Mentions: The relationships between measures of normative and expressed need were limited. Counter-intuitively, there was no relationship between dementia severity indicators (BADLS; DRS-2; dementia related problems via carer checklist) and out-of-home respite or practical care. In contrast, a negative correlation (Spearman's rho = 0.646, p = 0.01) did exist between DSR-2 scores and in-home respite hours, meaning that in-home respite service use increases as cognition deteriorates in the care recipient, (See Figure 1). The total BADLS scores also had a moderate correlation with in-home respite hours (Spearman's rho = 0.574, p = 0.01), suggesting that both deterioration in cognition and function are related to the need for in-home respite. Severity of cognitive impairment, behavioural and psychological symptoms, and impairment to everyday living in the care recipients bore no relationship to the amounts of practical care and OHR used by carers.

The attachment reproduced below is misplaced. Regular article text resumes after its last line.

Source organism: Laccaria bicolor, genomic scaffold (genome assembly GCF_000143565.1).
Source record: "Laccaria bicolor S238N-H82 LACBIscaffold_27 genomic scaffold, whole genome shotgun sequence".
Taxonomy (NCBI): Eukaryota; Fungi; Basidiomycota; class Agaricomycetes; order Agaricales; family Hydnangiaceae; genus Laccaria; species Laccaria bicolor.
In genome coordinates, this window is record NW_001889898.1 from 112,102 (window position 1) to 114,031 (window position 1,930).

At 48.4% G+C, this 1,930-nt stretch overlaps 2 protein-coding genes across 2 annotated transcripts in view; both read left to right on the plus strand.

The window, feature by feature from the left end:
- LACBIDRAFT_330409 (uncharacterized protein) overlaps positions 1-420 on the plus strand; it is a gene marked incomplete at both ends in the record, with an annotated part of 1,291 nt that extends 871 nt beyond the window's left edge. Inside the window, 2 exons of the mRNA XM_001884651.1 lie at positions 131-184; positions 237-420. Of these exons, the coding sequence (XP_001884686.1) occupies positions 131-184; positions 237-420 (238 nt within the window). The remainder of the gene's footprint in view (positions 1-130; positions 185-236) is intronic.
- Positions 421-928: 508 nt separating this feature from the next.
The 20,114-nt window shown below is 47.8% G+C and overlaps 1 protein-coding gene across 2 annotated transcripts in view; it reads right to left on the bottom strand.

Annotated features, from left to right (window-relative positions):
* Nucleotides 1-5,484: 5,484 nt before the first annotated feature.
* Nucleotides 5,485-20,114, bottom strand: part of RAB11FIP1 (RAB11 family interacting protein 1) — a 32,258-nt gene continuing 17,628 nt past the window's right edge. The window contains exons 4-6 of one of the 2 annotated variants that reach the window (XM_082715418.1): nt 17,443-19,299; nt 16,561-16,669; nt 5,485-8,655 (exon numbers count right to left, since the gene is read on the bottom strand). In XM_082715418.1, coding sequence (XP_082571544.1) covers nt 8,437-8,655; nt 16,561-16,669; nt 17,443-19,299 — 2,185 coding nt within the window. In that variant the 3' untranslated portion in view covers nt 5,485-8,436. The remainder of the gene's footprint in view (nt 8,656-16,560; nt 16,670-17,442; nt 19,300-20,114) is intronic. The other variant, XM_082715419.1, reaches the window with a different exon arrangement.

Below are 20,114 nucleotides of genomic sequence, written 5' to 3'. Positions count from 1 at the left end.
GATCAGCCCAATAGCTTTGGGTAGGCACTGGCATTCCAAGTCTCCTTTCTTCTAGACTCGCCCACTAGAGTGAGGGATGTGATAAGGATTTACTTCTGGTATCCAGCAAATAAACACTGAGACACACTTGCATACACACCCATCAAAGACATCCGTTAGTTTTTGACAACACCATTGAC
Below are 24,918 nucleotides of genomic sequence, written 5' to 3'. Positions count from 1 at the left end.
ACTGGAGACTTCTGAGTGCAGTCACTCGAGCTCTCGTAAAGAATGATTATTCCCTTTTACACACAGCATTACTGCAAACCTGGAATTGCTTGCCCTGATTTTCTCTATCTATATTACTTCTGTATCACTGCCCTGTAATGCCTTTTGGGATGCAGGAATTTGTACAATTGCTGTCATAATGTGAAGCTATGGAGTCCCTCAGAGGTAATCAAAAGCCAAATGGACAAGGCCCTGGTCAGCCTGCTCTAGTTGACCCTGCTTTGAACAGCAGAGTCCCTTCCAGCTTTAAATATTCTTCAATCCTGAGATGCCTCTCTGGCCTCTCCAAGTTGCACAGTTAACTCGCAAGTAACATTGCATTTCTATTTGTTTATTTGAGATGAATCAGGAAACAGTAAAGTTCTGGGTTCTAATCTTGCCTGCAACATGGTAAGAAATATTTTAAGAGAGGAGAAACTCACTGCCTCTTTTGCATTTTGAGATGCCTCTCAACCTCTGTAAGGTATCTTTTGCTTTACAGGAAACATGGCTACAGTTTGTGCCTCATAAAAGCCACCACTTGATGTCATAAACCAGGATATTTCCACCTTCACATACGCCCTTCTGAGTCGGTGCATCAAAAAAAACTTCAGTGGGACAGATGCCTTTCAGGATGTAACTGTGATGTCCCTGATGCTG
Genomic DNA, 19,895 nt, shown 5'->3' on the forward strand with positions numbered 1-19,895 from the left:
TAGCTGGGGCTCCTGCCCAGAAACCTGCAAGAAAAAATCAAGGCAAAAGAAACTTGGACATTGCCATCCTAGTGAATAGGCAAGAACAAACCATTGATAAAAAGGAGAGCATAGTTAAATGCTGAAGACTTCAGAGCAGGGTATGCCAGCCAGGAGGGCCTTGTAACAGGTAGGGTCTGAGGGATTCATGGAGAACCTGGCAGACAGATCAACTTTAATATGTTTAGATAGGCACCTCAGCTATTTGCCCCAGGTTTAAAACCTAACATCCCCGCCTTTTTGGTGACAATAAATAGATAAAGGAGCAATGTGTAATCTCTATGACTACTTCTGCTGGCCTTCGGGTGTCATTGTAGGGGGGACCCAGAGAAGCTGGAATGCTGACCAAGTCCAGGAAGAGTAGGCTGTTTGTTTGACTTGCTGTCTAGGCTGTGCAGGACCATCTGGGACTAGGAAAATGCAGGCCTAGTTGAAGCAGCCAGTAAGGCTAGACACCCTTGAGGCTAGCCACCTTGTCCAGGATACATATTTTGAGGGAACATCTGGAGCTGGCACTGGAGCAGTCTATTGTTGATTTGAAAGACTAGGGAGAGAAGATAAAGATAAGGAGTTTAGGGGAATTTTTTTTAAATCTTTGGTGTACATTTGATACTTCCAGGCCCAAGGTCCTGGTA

Measuring dementia carers' unmet need for services--an exploratory mixed method study.

Stirling C, Andrews S, Croft T, Vickers J, Turner P, Robinson A - BMC Health Serv Res (2010)

Regression of hours of in-home respite by DRS-2. Regression of the total hours of in-home respite received by carers over a 12 week period by the Dementia Rating Scale - 2 of the care recipients where less IHR services were related to higher DRS-2 scores (better cognition).
© Copyright Policy - open-access
Related In: Results  -  Collection

License
Show All Figures
getmorefigures.php?uid=PMC2875230&req=5

Figure 1: Regression of hours of in-home respite by DRS-2. Regression of the total hours of in-home respite received by carers over a 12 week period by the Dementia Rating Scale - 2 of the care recipients where less IHR services were related to higher DRS-2 scores (better cognition).